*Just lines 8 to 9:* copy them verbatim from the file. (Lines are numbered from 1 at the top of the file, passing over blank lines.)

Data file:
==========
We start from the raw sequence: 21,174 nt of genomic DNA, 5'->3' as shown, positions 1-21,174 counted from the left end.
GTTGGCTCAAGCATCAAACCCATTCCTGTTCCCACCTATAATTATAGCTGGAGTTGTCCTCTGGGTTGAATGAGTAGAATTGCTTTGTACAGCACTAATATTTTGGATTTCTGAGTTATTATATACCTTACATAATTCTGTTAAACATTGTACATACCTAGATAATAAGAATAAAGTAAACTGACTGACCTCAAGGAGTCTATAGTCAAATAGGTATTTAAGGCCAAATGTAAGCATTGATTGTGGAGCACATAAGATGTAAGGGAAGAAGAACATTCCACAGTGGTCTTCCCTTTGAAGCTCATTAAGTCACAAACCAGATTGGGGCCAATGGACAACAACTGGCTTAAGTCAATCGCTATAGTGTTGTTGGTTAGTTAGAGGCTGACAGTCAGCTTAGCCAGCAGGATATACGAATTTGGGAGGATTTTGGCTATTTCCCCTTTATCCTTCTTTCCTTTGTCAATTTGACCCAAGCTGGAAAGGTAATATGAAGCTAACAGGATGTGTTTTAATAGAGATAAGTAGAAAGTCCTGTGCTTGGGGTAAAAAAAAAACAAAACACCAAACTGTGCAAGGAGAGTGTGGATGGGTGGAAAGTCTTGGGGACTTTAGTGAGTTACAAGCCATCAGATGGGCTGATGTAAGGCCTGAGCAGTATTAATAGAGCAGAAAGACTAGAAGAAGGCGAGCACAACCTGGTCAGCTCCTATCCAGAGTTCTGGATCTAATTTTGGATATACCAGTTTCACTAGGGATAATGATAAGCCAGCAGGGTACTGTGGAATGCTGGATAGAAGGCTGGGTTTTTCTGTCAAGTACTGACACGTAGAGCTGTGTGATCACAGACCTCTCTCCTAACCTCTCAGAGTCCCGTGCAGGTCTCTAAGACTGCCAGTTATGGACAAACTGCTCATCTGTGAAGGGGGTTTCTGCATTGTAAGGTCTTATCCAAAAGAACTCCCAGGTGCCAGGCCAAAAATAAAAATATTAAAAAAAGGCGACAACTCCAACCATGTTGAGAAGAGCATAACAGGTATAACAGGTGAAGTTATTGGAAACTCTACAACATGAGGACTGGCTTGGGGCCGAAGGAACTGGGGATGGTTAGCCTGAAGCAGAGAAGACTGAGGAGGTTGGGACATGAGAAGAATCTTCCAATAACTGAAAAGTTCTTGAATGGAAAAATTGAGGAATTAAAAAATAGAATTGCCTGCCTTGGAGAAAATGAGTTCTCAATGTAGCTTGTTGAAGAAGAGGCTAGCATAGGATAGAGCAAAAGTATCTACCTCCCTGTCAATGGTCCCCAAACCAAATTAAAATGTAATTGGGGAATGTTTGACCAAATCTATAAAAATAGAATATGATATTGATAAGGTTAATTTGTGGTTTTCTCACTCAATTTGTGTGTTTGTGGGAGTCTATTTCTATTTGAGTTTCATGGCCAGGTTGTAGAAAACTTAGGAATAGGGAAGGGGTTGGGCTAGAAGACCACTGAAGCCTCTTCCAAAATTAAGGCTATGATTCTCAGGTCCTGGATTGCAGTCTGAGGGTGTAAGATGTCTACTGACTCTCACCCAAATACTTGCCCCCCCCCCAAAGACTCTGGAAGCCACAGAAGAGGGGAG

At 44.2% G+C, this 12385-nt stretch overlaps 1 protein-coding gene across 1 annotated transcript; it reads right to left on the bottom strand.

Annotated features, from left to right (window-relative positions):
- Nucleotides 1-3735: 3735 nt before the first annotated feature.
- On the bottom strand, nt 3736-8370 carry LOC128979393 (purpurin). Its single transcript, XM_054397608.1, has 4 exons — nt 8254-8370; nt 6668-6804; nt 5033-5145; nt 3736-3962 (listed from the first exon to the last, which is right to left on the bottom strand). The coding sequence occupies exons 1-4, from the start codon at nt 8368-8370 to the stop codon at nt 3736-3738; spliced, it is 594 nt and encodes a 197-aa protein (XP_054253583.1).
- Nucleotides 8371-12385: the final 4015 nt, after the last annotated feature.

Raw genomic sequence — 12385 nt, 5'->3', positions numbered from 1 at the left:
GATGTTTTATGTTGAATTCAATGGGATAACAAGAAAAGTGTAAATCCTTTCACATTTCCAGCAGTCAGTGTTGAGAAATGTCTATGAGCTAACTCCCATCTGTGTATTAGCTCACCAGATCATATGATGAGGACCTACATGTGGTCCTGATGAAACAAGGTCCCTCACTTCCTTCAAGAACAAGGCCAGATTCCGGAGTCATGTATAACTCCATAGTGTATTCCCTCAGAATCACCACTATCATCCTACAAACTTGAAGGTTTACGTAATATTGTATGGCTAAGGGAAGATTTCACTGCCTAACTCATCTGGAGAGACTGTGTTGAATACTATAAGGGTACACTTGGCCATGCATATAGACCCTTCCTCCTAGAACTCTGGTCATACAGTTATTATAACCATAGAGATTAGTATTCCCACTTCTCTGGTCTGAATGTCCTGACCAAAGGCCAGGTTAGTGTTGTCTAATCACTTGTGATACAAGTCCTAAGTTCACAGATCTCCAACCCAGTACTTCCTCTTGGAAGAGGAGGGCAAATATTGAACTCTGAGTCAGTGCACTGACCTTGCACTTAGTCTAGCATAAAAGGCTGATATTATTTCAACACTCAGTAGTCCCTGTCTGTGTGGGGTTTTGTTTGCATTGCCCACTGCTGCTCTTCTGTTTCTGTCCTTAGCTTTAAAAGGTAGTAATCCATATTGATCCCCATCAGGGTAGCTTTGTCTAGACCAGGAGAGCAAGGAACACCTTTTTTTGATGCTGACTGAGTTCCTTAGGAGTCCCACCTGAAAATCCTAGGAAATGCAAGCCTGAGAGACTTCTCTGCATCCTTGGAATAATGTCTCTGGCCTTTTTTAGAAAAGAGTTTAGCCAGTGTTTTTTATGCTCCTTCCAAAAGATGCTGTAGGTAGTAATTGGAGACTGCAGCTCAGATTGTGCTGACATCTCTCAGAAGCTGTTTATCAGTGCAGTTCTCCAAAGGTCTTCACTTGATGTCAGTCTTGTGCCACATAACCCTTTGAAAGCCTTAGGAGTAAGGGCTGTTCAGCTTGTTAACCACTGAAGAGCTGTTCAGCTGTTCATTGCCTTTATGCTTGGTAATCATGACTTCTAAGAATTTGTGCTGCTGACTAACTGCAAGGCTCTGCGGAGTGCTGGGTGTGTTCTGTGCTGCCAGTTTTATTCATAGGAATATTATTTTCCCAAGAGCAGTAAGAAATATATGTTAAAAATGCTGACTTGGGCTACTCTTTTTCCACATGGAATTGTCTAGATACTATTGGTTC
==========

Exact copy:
Raw genomic sequence — 12385 nt, 5'->3', positions numbered from 1 at the left:
GATGTTTTATGTTGAATTCAATGGGATAACAAGAAAAGTGTAAATCCTTTCACATTTCCAGCAGTCAGTGTTGAGAAATGTCTATGAGCTAACTCCCATCTGTGTATTAGCTCACCAGATCATATGATGAGGACCTACATGTGGTCCTGATGAAACAAGGTCCCTCACTTCCTTCAAGAACAAGGCCAGATTCCGGAGTCATGTATAACTCCATAGTGTATTCCCTCAGAATCACCACTATCATCCTACAAACTTGAAGGTTTACGTAATATTGTATGGCTAAGGGAAGATTTCACTGCCTAACTCATCTGGAGAGACTGTGTTGAATACTATAAGGGTACACTTGGCCATGCATATAGACCCTTCCTCCTAGAACTCTGGTCATACAGTTATTATAACCATAGAGATTAGTATTCCCACTTCTCTGGTCTGAATGTCCTGACCAAAGGCCAGGTTAGTGTTGTCTAATCACTTGTGATACAAGTCCTAAGTTCACAGATCTCCAACCCAGTACTTCCTCTTGGAAGAGGAGGGCAAATATTGAACTCTGAGTCAGTGCACTGACCTTGCACTTAGTCTAGCATAAAAGGCTGATATTATTTCAACACTCAGTAGTCCCTGTCTGTGTGGGGTTTTGTTTGCATTGCCCACTGCTGCTCTTCTGTTTCTGTCCTTAGCTTTAAAAGGTAGTAATCCATATTGATCCCCATCAGGGTAGCTTTGTCTAGACCAGGAGAGCAAGGAACACCTTTTTTTGATGCTGACTGAGTTCCTTAGGAGTCCCACCTGAAAATCCTAGGAAATGCAAGCCTGAGAGACTTCTCTGCATCCTTGGAATAATGTCTCTGGCCTTTTTTAGAAAAGAGTTTAGCCAGTGTTTTTTATGCTCCTTCCAAAAGATGCTGTAGGTAGTAATTGGAGACTGCAGCTCAGATTGTGCTGACATCTCTCAGAAGCTGTTTATCAGTGCAGTTCTCCAAAGGTCTTCACTTGATGTCAGTCTTGTGCCACATAACCCTTTGAAAGCCTTAGGAGTAAGGGCTGTTCAGCTTGTTAACCACTGAAGAGCTGTTCAGCTGTTCATTGCCTTTATGCTTGGTAATCATGACTTCTAAGAATTTGTGCTGCTGACTAACTGCAAGGCTCTGCGGAGTGCTGGGTGTGTTCTGTGCTGCCAGTTTTATTCATAGGAATATTATTTTCCCAAGAGCAGTAAGAAATATATGTTAAAAATGCTGACTTGGGCTACTCTTTTTCCACATGGAATTGTCTAGATACTATTGGTTC